Church of Hed: The Father Road – Recording Notes (Side 1)

Welcome to Side 1 of the studio production notes for the 2022 Church of Hed album, The Father Road. Check out the prologue, where we cover the studio setup, our recording philosophy, as well as the hardware and software gear used on the album. The prologue also includes background information on the entire Rivers of Asphalt project.

Paul on the kit.
Paul on the kit. Image by Angela Williams.

We separated these recording notes for The Father Road into four sides, ironic considering the lack of a vinyl release of the album. So feel free to dive right in to learn about the production approach of this double album.

Now, let’s cover Side 1, tracing the Lincoln Highway from San Francisco to Nevada’s border with Utah. Side 2 looks at the recording of this trip down the Lincoln Highway from Western Utah to the Mississippi River. Side 3 tracks the LH studio action through Illinois all the way to the Alleghenies. Side 4 chronicles the rest of our journey, from Bedford, PA to Times Square and beyond.

1. The Sea And Golden Gate (4:20)

The Sea And Golden Gate begins in the fog-laden seascape outside of San Francisco and its famous bay. The swirly strings and synths transverse the Golden Gate, leading to the syncopated intro: one of the first pieces written for the Rivers of Asphalt project nearly twenty years ago. Notably, Spitfire Audio’s top-shelf sample libraries make their first of many appearances during the brooding ambience of the intro.

The meat of this track underwent different changes over the last few years during its arrangement and recording. Transposing the root bass note throughout the track added some necessary tension and depth to the proceedings, while the generally busy nature of the piece reflects the Lincoln Highway traveling through San Francisco itself. I held back on adding a separate drum track to foster a minimalist approach to the mixing, but I sometimes want to go back and add some overdubs. Music is mutable after all. By the way, note the fortuitous accident of the track length!

2. Sierra Ascent 1 (2:48)

We considered combining the three Sierra tracks into one, but ultimately decided to keep them separate. All three leverage a similar chord structure – all four California tracks do in a sense – with this first version focused on solo piano, road atmospherics, and eventually a melody using a trumpet from Spitfire Audio’s LABS.

In fact, the recording of Sierra Ascent 1 happened last since I wanted a mellow interlude between San Francisco and climbing the Sierras. I played the chord progression from the in-progress Sierra Ascent 2 and wrote and overdubbed the trumpet melody. This melody reappeared on Sierra Ascent 2, played by the Moog Sub 37 MIDI’d with a Make Noise 0-Coast – the “MoogCoast” –. A bit of road atmospherics from the Modal Electronics Skulpt SE finished out the overdubs on this track.  

3. Sierra Ascent 2 (2:18)

On the album, I wanted to use a similar motif for the mountain sections of The Father Road: effectively the Sierras, the Wasatch, and the Alleghenies. After all, it’s the same Lincoln Highway. It needed to be something with a swampy drum machine pattern allowing a Levon Helm-inspired groove over the top. A sense of climbing was also important. The Arturia DrumBrute analog drum machine provided the right feel and sound, with Acustica’s Cream plugin offering the old-school tube EQ.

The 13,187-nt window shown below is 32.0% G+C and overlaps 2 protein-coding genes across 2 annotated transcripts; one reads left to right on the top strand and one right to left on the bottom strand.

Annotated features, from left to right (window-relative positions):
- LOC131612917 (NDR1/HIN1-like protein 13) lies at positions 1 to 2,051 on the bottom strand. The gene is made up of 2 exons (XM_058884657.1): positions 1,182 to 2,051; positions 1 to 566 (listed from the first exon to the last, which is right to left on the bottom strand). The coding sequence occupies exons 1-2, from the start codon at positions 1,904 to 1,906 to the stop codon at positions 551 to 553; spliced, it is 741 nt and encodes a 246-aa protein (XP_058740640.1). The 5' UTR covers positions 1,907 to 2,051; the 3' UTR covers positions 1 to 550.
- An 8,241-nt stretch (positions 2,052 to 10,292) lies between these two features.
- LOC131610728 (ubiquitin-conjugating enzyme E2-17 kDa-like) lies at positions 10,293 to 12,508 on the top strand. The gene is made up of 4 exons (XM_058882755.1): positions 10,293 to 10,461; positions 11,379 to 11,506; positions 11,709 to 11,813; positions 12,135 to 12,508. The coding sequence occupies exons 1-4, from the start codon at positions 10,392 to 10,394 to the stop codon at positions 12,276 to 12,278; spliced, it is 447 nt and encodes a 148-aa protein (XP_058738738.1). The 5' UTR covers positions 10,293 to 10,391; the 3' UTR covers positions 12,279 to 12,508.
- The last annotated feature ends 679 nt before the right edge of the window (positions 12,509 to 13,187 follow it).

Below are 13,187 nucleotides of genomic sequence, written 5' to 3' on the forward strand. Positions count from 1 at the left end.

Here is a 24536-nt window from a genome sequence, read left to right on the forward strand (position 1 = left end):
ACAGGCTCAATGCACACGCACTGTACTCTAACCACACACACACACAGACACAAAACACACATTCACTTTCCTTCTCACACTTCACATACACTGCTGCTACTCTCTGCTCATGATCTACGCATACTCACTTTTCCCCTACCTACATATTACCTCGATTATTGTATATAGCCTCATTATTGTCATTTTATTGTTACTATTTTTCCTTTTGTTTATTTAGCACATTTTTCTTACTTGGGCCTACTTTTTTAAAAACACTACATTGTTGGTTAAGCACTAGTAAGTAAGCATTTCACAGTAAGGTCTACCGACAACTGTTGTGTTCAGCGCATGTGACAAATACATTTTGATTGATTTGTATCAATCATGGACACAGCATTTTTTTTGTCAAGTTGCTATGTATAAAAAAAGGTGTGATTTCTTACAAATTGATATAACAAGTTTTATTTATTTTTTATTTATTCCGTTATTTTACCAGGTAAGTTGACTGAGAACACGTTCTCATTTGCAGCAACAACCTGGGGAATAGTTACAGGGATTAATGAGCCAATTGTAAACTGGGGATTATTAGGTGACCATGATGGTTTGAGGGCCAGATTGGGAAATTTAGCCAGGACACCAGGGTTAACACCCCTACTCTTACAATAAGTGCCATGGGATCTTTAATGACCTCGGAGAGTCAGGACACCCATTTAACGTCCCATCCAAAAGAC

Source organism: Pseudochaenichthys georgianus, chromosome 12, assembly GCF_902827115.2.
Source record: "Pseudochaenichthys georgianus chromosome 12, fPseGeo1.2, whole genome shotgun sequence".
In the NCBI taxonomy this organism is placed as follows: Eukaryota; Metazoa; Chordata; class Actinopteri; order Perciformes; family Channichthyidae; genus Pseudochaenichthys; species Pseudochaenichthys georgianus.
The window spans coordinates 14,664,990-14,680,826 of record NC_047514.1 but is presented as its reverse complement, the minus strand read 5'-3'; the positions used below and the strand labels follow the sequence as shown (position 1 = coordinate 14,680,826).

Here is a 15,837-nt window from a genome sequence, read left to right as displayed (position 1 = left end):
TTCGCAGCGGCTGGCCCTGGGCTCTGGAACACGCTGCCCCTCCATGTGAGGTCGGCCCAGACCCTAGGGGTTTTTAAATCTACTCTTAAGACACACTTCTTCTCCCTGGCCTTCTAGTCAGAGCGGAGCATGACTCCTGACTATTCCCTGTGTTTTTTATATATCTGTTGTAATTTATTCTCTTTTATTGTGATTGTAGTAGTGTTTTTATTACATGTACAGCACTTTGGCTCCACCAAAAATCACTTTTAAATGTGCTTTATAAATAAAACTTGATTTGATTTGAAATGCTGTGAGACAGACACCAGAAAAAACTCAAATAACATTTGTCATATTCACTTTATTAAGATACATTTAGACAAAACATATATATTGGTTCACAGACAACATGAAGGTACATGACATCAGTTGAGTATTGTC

The MoogCoast handled both the synth bass and lead roles. Stan Lyon’s bass work served as the special sauce for this groovy ascent on the LH to Truckee. The crest of the Sierras awaits us.

4. Sierra Crest (3:49)

The bulk of Sierra Crest appeared suddenly out of an improvisation during one session. A fortuitous Moog arpeggiation serves as the pulse of the track. The Waldorf Streichfett MIDI’d with the Korg Z1 restates that same California chord progression heard in the previous three tracks.. XILS-Lab’s XILS 4 shined in the role of analog-sounding synth effects overdubs.

The relative simplicity of this track made mixing an ease and it remains my favorite track on The Father Road. Real-time synth improv as found on Sierra Crest always serves as a respite compared to our pieces featuring more left-brained composition. It just might be my new focus moving forward. Still, I’ve had a difficult time trying to perfectly recreate the Moog arpeggiation when playing this track live in the studio.

5. The Loneliest Highway (8:39)

The album now travels the Lincoln Highway on Nevada’s famous Loneliest Highway at nighttime under Nevada stars. This track shares a sonic palette with Rivers of Asphalt’s Enchanted Mesa, which transverses Route 66 in the New Mexican desert. On both, a minimal bass synth sequence serves as a bed for a landscape filled with droning sounds and effects. The Moog Sub 37 provided that sequence on The Father Road track.  

As work on the track continued, a critical change in the sequence and the delay time on the Moog MF Delay pedal happened, enhancing the sense of loneliness throughout the entire track. Stan rerecorded his trippy bass chord part using a similar technique as the first version of the track. A distorted piano – thanks to the Elektron Analog Drive pedal – and the standard array of string synth and effects round out The Loneliest Highway’s sonics.  

Stay tuned for the final three installments to the recording notes chronicling the production of Church of Hed’s The Father Road.

The Prologue

Side 2

Side 3

Side 4


  1. […] As a prologue, let’s provide a few insights on The Father Road album itself and our recording setup, including the DAW, studio gear, and other items relating to the album’s production. In the other four articles, we’ll dive into each track and the bespoke recording approach making each a sonic reality. Enjoy the journey. Check out Side 1! […]